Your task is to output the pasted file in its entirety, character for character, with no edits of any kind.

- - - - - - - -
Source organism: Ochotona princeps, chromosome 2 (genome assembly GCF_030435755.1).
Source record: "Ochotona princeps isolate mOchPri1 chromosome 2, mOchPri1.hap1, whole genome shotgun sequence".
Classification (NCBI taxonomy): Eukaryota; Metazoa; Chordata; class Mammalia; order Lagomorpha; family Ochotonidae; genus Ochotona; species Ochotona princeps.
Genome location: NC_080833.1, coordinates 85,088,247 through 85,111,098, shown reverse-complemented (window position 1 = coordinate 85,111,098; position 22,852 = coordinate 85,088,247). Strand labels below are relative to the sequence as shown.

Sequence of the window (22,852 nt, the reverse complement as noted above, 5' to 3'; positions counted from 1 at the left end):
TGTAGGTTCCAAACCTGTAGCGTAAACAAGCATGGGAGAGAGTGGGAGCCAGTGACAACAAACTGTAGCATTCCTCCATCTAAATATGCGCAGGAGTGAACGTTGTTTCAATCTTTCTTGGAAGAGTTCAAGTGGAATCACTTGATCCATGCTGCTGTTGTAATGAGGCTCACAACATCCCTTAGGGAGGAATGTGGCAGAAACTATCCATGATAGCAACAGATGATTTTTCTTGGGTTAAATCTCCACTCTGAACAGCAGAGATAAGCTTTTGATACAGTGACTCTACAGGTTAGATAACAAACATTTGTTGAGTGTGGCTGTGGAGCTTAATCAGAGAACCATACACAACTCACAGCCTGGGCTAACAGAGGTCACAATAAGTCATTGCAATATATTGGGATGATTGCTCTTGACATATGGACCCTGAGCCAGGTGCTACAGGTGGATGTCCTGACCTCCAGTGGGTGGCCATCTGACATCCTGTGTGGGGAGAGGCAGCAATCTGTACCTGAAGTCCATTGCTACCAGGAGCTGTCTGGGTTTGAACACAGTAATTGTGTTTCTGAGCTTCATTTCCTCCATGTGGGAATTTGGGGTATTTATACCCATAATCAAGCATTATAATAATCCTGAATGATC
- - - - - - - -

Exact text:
Source organism: Ochotona princeps, chromosome 2 (genome assembly GCF_030435755.1).
Source record: "Ochotona princeps isolate mOchPri1 chromosome 2, mOchPri1.hap1, whole genome shotgun sequence".
Classification (NCBI taxonomy): Eukaryota; Metazoa; Chordata; class Mammalia; order Lagomorpha; family Ochotonidae; genus Ochotona; species Ochotona princeps.
Genome location: NC_080833.1, coordinates 85,088,247 through 85,111,098, shown reverse-complemented (window position 1 = coordinate 85,111,098; position 22,852 = coordinate 85,088,247). Strand labels below are relative to the sequence as shown.

Sequence of the window (22,852 nt, the reverse complement as noted above, 5' to 3'; positions counted from 1 at the left end):
TGTAGGTTCCAAACCTGTAGCGTAAACAAGCATGGGAGAGAGTGGGAGCCAGTGACAACAAACTGTAGCATTCCTCCATCTAAATATGCGCAGGAGTGAACGTTGTTTCAATCTTTCTTGGAAGAGTTCAAGTGGAATCACTTGATCCATGCTGCTGTTGTAATGAGGCTCACAACATCCCTTAGGGAGGAATGTGGCAGAAACTATCCATGATAGCAACAGATGATTTTTCTTGGGTTAAATCTCCACTCTGAACAGCAGAGATAAGCTTTTGATACAGTGACTCTACAGGTTAGATAACAAACATTTGTTGAGTGTGGCTGTGGAGCTTAATCAGAGAACCATACACAACTCACAGCCTGGGCTAACAGAGGTCACAATAAGTCATTGCAATATATTGGGATGATTGCTCTTGACATATGGACCCTGAGCCAGGTGCTACAGGTGGATGTCCTGACCTCCAGTGGGTGGCCATCTGACATCCTGTGTGGGGAGAGGCAGCAATCTGTACCTGAAGTCCATTGCTACCAGGAGCTGTCTGGGTTTGAACACAGTAATTGTGTTTCTGAGCTTCATTTCCTCCATGTGGGAATTTGGGGTATTTATACCCATAATCAAGCATTATAATAATCCTGAATGATC